The Sciences

Before the Big Bang

Maverick cosmologists contend that what we think of as the moment of creation was simply part of an infinite cycle of titanic collisions between our universe and a parallel world.

By Michael D LemonickFeb 5, 2004 12:00 AM


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The Catholic Church, which put Galileo under house arrest for daring to say that Earth orbits the sun, isn't known for easily accepting new scientific ideas. So it came as a surprise when Pope Pius XII declared his approval in 1951 of a brand new cosmological theory—the Big Bang. What entranced the pope was the very thing that initially made scientists wary: The theory says the universe had a beginning, and that both time and space leaped out of nothingness. It seemed to confirm the first few sentences of Genesis.

Eventually, astrophysicists followed the pope's lead, as evidence for the Big Bang became too powerful to ignore. They accepted the notion that the entire observable universe —100 billion galaxies, each stuffed with 100 billion stars, stretching out more than 10 billion light-years in all directions — was once squashed into a space far smaller than a single electron. They bought the idea that the cosmos burst into existence precisely 13.7 billion years ago and has been expanding ever since. But even now, many astrophysicists are still uncomfortable with the implication that the Big Bang marked the beginning of time itself. And the theory has yet to yield a satisfactory answer to a key question: What made the Big Bang go bang?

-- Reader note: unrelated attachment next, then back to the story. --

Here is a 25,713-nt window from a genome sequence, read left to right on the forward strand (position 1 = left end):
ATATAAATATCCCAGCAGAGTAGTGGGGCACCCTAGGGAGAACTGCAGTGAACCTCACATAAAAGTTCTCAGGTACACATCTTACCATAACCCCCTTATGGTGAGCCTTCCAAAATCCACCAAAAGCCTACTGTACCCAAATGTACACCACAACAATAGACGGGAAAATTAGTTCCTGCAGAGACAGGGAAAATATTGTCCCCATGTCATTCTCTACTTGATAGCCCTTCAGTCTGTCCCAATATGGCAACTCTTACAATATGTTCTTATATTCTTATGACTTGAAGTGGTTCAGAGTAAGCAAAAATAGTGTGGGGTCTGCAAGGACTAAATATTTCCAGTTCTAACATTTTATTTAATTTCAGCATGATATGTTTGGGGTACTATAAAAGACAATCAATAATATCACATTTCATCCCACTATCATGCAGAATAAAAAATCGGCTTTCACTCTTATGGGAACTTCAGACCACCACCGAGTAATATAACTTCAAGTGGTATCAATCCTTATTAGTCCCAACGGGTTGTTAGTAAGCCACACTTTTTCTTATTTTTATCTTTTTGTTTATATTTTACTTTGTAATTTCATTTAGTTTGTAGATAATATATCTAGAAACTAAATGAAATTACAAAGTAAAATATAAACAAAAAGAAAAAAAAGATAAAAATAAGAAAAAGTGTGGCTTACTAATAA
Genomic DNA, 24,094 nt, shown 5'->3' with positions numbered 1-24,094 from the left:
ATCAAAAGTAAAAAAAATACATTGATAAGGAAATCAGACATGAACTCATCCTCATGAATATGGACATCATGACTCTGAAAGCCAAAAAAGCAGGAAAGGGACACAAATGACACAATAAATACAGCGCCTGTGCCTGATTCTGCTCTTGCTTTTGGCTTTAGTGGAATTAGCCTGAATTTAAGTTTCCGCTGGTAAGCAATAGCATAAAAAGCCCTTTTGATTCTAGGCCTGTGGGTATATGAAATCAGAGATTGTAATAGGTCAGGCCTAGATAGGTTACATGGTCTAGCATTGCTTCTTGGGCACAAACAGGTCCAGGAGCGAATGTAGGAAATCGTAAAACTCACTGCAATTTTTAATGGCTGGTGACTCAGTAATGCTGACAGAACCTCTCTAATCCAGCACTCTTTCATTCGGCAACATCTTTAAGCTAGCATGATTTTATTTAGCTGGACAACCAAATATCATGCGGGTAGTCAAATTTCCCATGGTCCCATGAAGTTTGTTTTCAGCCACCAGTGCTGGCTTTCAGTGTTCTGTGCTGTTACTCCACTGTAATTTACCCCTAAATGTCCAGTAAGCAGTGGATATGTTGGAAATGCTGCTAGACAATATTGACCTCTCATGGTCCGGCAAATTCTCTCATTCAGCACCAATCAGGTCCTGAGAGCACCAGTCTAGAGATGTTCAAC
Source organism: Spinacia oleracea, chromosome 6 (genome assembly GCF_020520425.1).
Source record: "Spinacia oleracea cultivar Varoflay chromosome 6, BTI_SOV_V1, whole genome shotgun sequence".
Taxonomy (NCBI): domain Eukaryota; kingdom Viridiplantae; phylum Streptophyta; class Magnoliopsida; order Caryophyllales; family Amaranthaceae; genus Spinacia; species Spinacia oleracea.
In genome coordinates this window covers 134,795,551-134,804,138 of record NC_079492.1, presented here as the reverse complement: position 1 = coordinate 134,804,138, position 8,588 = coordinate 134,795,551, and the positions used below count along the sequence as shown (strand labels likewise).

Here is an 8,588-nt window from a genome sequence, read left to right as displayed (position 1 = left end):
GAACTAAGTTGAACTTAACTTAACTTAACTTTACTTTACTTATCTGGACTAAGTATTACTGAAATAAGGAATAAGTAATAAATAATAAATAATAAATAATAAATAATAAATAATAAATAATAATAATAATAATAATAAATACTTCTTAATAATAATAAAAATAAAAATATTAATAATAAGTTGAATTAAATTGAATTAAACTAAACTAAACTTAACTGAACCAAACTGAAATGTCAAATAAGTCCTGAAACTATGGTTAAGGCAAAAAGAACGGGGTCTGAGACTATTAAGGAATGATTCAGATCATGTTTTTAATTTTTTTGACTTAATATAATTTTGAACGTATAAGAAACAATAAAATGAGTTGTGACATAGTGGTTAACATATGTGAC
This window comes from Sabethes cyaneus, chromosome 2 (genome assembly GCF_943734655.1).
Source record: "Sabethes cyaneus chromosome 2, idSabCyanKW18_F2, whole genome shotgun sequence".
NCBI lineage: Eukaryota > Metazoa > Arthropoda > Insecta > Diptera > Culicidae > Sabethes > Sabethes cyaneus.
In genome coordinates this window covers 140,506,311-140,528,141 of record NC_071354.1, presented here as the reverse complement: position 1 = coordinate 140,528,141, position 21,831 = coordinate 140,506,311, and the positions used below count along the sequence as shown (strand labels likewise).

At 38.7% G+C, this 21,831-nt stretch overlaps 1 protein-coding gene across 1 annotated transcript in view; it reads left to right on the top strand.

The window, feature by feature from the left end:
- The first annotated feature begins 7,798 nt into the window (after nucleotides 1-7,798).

Cosmologists Paul Steinhardt and Neil Turok have a radical idea that could wipe away these mysteries. They theorize that the cosmos was never compacted into a single point and did not spring forth in a violent instant. Instead, the universe as we know it is a small cross section of a much grander universe whose true magnitude is hidden in dimensions we cannot perceive. What we think of as the Big Bang, they contend, was the result of a collision between our three-dimensional world and another three-dimensional world less than the width of a proton away from ours—right next to us, and yet displaced in a way that renders it invisible. Moreover, they say the Big Bang is just the latest in a cycle of cosmic collisions stretching infinitely into the past and into the future. Each collision creates the universe anew. The 13.7-billion-year history of our cosmos is just a moment in this endless expanse of time.